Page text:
“I want to talk about the word ‘fat.’ Why are we ashamed of that word?” As discussion begins in a Los Angeles Fat Acceptance Group, all kinds of ideas about bodies and communities, identities and words spill into sight. The camera pans the room, revealing faces filled with resentment, frustration, and anger — as well as hope. This is the reason they’re here, the women confirm, to discover, in their shared experiences, more constructive ways to feel about themselves and the people who judge them.
The first scene in Disfigured sets a focus and an agenda. While its story concerns the friendship between fat Lydia (Deidra Edwards) and anorexic Darcy (Staci Lawrence), they are not your average movie opposites who attract. Or rather, they are, but Disfigured provides both context and detail in order to complicate, and not trivialize, their relationship. From the moment when Darcy first walks into the group, seeking support for her own sense of inadequacy and pain (“When I look at myself, I think I look fat”), the women exchange glances and assumptions. Lydia suggests the group should not set a weight limit, but the group’s leader, Carol (Elizabeth Sampson), puts her foot down. “This is an activist group for fat people,” she says. “We’re not here to just let anybody who wants to use us to work out their personal issues.”
If it seems obvious that nothing could be more “personal” than body image, the investment here in maintaining boundaries, in claiming what used to be called a “safe space” for group members who can readily see in one another shared desires and experiences: they have been called the same names, they understand what it means to be stared at or looked through, to be perceived as deviant and weak. “A critical function of this group,” they agree, “is fighting the self-hatred that keeps us in the situation that we’re in.” Put that way, the group’s function seems suited to Darcy’s needs as well.
But Darcy is deemed untrustworthy, in part because she has the illness the fat women might imagine wanting, and in part because she can’t possibly understand what they feel. As Darcy and Lydia begin spending time with each other, they discover that, in fact, they have been accused of the same sorts of aberrations: one needs to eat less, one needs to eat more, but both their bodies are apparently fair game for any stranger (or concerned family member) to observe and evaluate. As both confess they’ve been told, “You have such a pretty face,” they realize how wholly they have absorbed others’ assessments (“What does that even mean?” they wonder, doubled over in laughter, at last).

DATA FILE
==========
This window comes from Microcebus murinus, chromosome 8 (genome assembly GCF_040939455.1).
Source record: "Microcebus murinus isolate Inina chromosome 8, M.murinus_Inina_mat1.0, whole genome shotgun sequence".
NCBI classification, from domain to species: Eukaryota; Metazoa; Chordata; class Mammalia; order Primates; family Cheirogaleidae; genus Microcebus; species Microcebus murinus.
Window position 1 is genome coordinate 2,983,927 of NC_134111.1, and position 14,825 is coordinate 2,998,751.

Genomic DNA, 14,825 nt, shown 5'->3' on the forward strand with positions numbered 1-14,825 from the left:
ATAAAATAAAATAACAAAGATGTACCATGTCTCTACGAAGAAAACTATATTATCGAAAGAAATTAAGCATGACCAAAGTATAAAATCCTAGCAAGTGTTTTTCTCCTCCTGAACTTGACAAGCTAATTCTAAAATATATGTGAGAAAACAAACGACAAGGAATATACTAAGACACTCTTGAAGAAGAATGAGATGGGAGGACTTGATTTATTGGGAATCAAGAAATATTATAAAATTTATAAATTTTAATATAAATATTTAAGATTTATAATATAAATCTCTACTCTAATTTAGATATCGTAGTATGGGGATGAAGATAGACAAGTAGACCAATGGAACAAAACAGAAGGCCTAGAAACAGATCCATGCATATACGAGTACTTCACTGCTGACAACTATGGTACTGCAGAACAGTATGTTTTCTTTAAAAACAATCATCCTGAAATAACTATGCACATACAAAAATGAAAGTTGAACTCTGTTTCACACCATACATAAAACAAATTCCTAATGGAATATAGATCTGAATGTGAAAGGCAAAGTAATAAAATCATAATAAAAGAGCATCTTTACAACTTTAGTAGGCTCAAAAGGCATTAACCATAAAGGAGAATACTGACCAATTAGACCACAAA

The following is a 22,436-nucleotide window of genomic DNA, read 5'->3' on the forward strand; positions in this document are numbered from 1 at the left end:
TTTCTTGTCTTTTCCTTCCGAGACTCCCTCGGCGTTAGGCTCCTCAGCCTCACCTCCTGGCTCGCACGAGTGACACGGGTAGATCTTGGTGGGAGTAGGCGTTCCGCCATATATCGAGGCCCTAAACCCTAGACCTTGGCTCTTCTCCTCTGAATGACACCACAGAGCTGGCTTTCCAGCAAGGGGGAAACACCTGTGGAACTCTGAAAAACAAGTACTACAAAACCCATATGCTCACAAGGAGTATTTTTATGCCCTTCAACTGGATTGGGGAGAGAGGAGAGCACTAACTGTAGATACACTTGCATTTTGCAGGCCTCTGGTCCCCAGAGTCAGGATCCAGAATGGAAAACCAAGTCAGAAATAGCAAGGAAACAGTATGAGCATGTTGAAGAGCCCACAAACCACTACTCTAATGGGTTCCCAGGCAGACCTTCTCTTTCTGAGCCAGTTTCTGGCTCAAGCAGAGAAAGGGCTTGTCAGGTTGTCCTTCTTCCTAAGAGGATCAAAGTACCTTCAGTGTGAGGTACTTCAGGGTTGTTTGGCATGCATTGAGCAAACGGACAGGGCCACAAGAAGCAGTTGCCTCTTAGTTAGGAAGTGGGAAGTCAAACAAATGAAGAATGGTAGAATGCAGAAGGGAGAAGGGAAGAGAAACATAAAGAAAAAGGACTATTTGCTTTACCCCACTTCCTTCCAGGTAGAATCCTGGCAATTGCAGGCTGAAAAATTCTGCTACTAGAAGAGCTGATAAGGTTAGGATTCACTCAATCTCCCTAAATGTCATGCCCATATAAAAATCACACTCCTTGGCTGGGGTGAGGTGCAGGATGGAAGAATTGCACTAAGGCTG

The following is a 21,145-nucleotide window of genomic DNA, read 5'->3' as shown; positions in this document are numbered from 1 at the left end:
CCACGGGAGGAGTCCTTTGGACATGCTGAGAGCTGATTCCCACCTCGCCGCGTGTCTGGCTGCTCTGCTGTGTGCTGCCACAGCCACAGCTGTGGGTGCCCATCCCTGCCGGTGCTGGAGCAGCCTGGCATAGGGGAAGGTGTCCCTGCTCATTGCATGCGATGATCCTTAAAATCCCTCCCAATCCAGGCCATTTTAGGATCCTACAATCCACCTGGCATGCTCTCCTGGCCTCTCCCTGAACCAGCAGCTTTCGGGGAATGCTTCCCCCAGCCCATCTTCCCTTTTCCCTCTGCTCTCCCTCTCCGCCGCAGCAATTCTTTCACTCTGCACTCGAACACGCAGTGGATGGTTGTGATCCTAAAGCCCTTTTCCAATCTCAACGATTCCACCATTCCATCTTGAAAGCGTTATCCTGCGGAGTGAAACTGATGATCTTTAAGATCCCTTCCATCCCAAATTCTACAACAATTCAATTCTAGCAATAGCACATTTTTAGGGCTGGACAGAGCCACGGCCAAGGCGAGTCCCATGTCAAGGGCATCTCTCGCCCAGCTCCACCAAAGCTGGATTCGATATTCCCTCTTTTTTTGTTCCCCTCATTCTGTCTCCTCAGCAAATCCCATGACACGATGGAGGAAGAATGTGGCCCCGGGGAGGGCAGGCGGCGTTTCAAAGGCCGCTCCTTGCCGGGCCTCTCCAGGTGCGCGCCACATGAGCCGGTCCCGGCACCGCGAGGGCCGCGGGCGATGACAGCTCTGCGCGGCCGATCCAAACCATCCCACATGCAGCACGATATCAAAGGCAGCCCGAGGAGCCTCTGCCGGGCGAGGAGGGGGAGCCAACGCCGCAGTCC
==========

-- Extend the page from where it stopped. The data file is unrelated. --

Still, they learn they have different relations to their different bodies. When Lydia is solicited by Bob (Ryan C. Benson), a member of her newly initiated Fat Acceptance Walking Group, for sex (“He wants to be fuck buddies,” she explains, “No strings, no complications, just two people getting what they need, for medicinal purposes”), Darcy is taken aback, unable to imagine that sex might be pleasurable, in and of itself. “It all seems kind of smelly,” she sighs, intimating the distaste she feels for fleshy encounters of all sorts. Lydia embarks on the relationship, and the film offers a sex scene focused on their sensual, emotional delights, a scene that looks new because the bodies are not treated as objects of ugly comedy but instead as serious and charming subjects (this even if the climax is rendered in the most prosaic terms: entwined hands clutching at sheets).
What’s most intriguing in this subplot is what it tells you about identities and again, communities. When Bob informs Lydia that he means to have gastric bypass surgery, she’s startled and then skeptical, a reaction he takes as the same disapproval he’s heard from others. “Everybody is always saying how unhealthy it is to be fat,” he asserts, “but the minute I want to do something about it, people look at me like I’m a freak or something. It’s like I’m cheating.” Or worse, he continues, “Like I’m betraying the tribe.” Lydia’s stumped, being of mixed minds about her own body and the concept of “acceptance.” While she starts the walking group in order to get fit and yes, lose weight, she is, in spite of her self-awareness, immersed in the condemnatory culture that Bob references here.
Her own uncertainty and discontent lead Lydia to ask Darcy for “anorexia lessons.” Though Darcy is initially affronted by the request, when she begins to break down her addiction to food and the calories that become the abstract measure of same (“You have to count everything, you have to be accurate”), Lydia is stunned (“And I thought I was obsessed with food!”). Their fixations are opposite, of course, but they are equally damaging and equally molded by cultural pressures, where appearance is a measure of character, capacity, and morality.
Respectful of its subjects and their intelligent self-analyses, Disfigured doesn’t resolve all the questions it asks. But in Lydia and Darcy’s challenges to themselves and one another, it offers inspiring alternatives to a daunting status quo.